A third of UK electricity used in the third quarter (Q3) of 2018 was supplied by renewables such as wind and solar.
That’s according to a new statistical release published by the Department for Business, Energy and Industrial Strategy (BEIS), which shows this was a 3.1% increase on the same period a year before and a new overall record for the quarter.
The report suggests the rise was largely due to a combination of increased renewable capacity and decreased overall generation.
It highlights renewable electricity generation in Q3 2018 reached 25TWh, a 10% increase on the 22.7TWh generated in Q3 2017.
This happened as bioenergy generation rose by 15% to 9TWh due to new biomass capacity being built, while onshore wind generation decreased by 0.6% due to lower wind speeds.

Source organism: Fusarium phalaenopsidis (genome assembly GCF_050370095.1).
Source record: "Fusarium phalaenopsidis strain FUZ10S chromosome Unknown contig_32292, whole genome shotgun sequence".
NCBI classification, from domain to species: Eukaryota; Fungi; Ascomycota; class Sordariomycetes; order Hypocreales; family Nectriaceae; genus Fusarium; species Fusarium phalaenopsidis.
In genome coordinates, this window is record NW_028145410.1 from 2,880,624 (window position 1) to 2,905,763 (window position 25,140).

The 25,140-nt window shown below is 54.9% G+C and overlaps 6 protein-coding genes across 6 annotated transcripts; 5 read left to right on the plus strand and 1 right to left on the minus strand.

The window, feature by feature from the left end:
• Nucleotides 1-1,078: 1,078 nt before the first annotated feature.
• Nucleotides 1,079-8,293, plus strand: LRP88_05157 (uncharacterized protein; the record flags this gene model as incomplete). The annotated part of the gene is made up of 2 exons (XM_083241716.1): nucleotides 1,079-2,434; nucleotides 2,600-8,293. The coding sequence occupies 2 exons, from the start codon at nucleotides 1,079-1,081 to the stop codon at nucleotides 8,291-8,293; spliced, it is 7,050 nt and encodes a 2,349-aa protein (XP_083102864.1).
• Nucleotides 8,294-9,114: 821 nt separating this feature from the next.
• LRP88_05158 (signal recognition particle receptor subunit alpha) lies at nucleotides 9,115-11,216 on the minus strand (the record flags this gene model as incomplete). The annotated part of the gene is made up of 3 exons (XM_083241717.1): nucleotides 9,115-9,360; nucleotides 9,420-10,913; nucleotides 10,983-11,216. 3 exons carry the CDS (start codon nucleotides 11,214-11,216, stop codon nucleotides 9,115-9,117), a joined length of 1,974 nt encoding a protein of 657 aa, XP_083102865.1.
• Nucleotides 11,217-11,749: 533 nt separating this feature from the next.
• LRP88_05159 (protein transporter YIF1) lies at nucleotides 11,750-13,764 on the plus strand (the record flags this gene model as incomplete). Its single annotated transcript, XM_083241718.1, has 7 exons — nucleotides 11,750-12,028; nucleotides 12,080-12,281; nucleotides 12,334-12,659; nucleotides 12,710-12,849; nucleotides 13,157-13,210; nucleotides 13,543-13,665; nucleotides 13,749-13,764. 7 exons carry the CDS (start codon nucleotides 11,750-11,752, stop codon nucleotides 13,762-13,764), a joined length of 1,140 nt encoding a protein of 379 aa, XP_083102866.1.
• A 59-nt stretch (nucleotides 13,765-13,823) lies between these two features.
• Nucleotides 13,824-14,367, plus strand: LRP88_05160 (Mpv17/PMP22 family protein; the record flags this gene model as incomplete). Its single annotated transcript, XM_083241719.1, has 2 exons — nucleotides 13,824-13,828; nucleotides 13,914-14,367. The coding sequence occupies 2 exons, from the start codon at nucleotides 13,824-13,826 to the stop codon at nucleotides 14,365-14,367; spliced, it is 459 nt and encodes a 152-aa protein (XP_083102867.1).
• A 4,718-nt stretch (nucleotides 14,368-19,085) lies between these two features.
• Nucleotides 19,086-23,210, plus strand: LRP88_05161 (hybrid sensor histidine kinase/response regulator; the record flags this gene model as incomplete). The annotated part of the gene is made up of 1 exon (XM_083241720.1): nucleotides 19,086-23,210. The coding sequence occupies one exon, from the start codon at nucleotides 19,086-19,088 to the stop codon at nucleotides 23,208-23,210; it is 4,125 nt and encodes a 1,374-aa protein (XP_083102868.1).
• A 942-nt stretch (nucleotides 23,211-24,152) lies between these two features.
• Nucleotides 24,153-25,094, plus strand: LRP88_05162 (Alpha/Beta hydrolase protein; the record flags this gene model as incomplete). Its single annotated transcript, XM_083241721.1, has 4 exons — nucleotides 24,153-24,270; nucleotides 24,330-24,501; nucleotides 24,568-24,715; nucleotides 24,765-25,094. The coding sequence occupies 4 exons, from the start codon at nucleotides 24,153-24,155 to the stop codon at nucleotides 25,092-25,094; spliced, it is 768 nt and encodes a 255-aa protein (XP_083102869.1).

However, offshore wind increased from 4TWh to 5TWh, an increase of more than a quarter, due to a 30% increase in capacity.
In 2018 Q3, just 38MW of capacity eligible for the Feed in Tariff scheme was installed, increasing the total to 6.4GW spread across 949,000 installations.
Despite these successes, clean electricity generation was still lower than recorded during the previous three quarters.